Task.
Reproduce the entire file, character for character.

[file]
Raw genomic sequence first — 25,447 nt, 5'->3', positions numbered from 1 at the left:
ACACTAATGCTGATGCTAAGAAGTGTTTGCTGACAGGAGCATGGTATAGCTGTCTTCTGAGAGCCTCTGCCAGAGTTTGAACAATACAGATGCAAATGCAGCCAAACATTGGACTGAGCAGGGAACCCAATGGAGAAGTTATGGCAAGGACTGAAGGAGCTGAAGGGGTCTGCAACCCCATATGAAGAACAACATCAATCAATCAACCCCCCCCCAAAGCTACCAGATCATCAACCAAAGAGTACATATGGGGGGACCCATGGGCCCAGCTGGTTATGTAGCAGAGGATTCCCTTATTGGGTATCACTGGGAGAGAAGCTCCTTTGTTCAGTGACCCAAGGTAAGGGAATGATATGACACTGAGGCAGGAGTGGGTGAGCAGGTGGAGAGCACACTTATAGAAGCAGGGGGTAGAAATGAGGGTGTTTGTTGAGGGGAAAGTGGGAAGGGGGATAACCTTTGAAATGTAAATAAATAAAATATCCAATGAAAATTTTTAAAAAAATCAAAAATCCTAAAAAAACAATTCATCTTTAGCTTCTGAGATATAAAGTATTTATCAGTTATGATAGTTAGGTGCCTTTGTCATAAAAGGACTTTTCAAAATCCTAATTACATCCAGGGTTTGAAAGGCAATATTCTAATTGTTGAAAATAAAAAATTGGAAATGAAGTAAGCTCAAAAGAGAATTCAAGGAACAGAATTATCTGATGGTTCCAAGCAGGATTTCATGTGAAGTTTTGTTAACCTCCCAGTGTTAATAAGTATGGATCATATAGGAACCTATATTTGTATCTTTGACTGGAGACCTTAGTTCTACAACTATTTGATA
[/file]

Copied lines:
Raw genomic sequence first — 25,447 nt, 5'->3', positions numbered from 1 at the left:
ACACTAATGCTGATGCTAAGAAGTGTTTGCTGACAGGAGCATGGTATAGCTGTCTTCTGAGAGCCTCTGCCAGAGTTTGAACAATACAGATGCAAATGCAGCCAAACATTGGACTGAGCAGGGAACCCAATGGAGAAGTTATGGCAAGGACTGAAGGAGCTGAAGGGGTCTGCAACCCCATATGAAGAACAACATCAATCAATCAACCCCCCCCCAAAGCTACCAGATCATCAACCAAAGAGTACATATGGGGGGACCCATGGGCCCAGCTGGTTATGTAGCAGAGGATTCCCTTATTGGGTATCACTGGGAGAGAAGCTCCTTTGTTCAGTGACCCAAGGTAAGGGAATGATATGACACTGAGGCAGGAGTGGGTGAGCAGGTGGAGAGCACACTTATAGAAGCAGGGGGTAGAAATGAGGGTGTTTGTTGAGGGGAAAGTGGGAAGGGGGATAACCTTTGAAATGTAAATAAATAAAATATCCAATGAAAATTTTTAAAAAAATCAAAAATCCTAAAAAAACAATTCATCTTTAGCTTCTGAGATATAAAGTATTTATCAGTTATGATAGTTAGGTGCCTTTGTCATAAAAGGACTTTTCAAAATCCTAATTACATCCAGGGTTTGAAAGGCAATATTCTAATTGTTGAAAATAAAAAATTGGAAATGAAGTAAGCTCAAAAGAGAATTCAAGGAACAGAATTATCTGATGGTTCCAAGCAGGATTTCATGTGAAGTTTTGTTAACCTCCCAGTGTTAATAAGTATGGATCATATAGGAACCTATATTTGTATCTTTGACTGGAGACCTTAGTTCTACAACTATTTGATA